Nicknames and initials

Then there are the nicknames. Whether it is for legal reasons or a simple creative license, a few of the celebrities mentioned in the book are referred to by their real names. Monroe’s three husbands—James Dougherty, Joe Dimaggio, and Arthur Miller—are called Bucky Glazer, The Ex-Athlete, and The Playwright, respectively, while actors and studio executives usually go by one letter. Tony Curtis is C, Billy Wilder is W and so on and so forth. This can be a lot at times, especially when they are grouped together as in this clip regarding Monroe’s efforts to play in the 1952 movie Don’t Care About the Roads: “W had the right to choose his fellow stars. You’ll hear Norma Jeane from Producer D.” , if W liked it. He would have passed it to D in that case. Or maybe not? Of course there was the director N, but he was in the D designation, so maybe N wouldn’t be a factor. There was the director of studio B. What you heard about B made you want to not Hear more.”

Father’s problems less

The movie eschews these pseudonyms away from the credits, opting instead to make the main characters nameless – don’t think about anyone who doesn’t already know about Monroe’s marriage, as they’ll just have a vague sense of who Bobby Cannavale and Adrien Brody are. Play. (Not even the final credits reveal them as DiMaggio and Miller.) One improvement in the movie: Marilyn refers to these significant others as “Daddy” a little less often than she does in the book, which may be surprising given how often it happens in the movie. It’s almost constant in the novel, that you can’t help wishing that Oates would stop bumping this aspect of Monroe’s relationships and moving on to another point; Searching for the Kindle version shows 170 instances of “father,” the vast majority of which are in the same vein as lines like page 593 “Ohhh, Daddy. Are you mad at me?”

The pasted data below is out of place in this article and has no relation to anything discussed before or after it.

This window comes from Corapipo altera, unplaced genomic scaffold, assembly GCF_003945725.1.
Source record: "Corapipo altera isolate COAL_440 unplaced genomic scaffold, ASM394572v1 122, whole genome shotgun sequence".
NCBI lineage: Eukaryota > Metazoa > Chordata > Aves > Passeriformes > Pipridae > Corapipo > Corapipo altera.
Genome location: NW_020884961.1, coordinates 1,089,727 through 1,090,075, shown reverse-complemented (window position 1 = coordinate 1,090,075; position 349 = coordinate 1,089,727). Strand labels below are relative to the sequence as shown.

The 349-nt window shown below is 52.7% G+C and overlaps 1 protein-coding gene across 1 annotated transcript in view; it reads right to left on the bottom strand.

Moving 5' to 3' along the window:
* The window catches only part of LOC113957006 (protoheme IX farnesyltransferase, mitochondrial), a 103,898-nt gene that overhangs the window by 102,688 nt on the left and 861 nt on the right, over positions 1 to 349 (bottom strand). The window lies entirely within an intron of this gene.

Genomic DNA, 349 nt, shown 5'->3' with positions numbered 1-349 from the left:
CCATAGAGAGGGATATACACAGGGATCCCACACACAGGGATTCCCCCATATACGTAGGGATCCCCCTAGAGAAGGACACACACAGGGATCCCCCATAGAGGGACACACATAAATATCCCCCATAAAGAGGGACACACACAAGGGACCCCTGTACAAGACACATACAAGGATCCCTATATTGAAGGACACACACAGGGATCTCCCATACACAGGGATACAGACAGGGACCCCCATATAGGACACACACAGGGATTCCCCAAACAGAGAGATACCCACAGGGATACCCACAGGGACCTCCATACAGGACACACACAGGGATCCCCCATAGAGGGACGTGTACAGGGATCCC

Norma Jean vs Marilyn

Dominic also makes a lesser distinction between Norma Jean and Marilyn, whom Oates treats roughly as distinct entities. Oates usually refers to the actual person as Norma Jean, while everything from “Marilyn Monroe” in quotes to the blonde actress (not blonde, for whatever reason) to actress Marilyn Monroe is used when referring to her dealings with others, indicating She indicated that she was playing a role even when she wasn’t shooting a movie. (“Marilyn Monroe is this foam rubber sex doll that I’m supposed to be on. They want to use it until it wears out; then they throw it in the trash.”)